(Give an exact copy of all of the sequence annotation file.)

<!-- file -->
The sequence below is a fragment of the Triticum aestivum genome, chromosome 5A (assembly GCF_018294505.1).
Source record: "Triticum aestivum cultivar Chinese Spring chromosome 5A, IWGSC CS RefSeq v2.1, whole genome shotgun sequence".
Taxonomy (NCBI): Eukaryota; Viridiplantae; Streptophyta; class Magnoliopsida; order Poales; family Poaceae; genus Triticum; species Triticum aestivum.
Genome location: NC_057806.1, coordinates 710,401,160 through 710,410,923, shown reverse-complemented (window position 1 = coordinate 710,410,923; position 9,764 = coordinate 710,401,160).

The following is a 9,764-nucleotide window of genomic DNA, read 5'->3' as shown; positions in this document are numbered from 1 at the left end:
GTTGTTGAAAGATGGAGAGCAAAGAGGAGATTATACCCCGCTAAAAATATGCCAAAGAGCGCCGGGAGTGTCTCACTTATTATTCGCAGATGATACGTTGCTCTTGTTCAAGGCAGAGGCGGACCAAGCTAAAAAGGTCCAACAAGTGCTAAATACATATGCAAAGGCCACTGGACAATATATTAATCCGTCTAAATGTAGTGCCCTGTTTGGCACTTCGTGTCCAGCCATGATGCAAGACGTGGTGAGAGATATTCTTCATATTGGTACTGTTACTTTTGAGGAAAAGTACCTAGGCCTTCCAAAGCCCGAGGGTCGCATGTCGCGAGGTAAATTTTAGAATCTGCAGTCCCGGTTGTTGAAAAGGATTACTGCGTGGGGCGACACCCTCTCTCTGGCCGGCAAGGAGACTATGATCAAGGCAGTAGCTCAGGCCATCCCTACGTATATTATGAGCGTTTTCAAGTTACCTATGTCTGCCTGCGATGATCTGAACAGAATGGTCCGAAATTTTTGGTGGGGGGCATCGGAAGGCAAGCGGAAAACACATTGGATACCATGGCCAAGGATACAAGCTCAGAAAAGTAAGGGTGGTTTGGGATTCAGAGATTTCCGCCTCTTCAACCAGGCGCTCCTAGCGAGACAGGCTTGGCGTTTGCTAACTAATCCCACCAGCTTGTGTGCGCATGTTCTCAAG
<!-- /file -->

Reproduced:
The sequence below is a fragment of the Triticum aestivum genome, chromosome 5A (assembly GCF_018294505.1).
Source record: "Triticum aestivum cultivar Chinese Spring chromosome 5A, IWGSC CS RefSeq v2.1, whole genome shotgun sequence".
Taxonomy (NCBI): Eukaryota; Viridiplantae; Streptophyta; class Magnoliopsida; order Poales; family Poaceae; genus Triticum; species Triticum aestivum.
Genome location: NC_057806.1, coordinates 710,401,160 through 710,410,923, shown reverse-complemented (window position 1 = coordinate 710,410,923; position 9,764 = coordinate 710,401,160).

The following is a 9,764-nucleotide window of genomic DNA, read 5'->3' as shown; positions in this document are numbered from 1 at the left end:
GTTGTTGAAAGATGGAGAGCAAAGAGGAGATTATACCCCGCTAAAAATATGCCAAAGAGCGCCGGGAGTGTCTCACTTATTATTCGCAGATGATACGTTGCTCTTGTTCAAGGCAGAGGCGGACCAAGCTAAAAAGGTCCAACAAGTGCTAAATACATATGCAAAGGCCACTGGACAATATATTAATCCGTCTAAATGTAGTGCCCTGTTTGGCACTTCGTGTCCAGCCATGATGCAAGACGTGGTGAGAGATATTCTTCATATTGGTACTGTTACTTTTGAGGAAAAGTACCTAGGCCTTCCAAAGCCCGAGGGTCGCATGTCGCGAGGTAAATTTTAGAATCTGCAGTCCCGGTTGTTGAAAAGGATTACTGCGTGGGGCGACACCCTCTCTCTGGCCGGCAAGGAGACTATGATCAAGGCAGTAGCTCAGGCCATCCCTACGTATATTATGAGCGTTTTCAAGTTACCTATGTCTGCCTGCGATGATCTGAACAGAATGGTCCGAAATTTTTGGTGGGGGGCATCGGAAGGCAAGCGGAAAACACATTGGATACCATGGCCAAGGATACAAGCTCAGAAAAGTAAGGGTGGTTTGGGATTCAGAGATTTCCGCCTCTTCAACCAGGCGCTCCTAGCGAGACAGGCTTGGCGTTTGCTAACTAATCCCACCAGCTTGTGTGCGCATGTTCTCAAG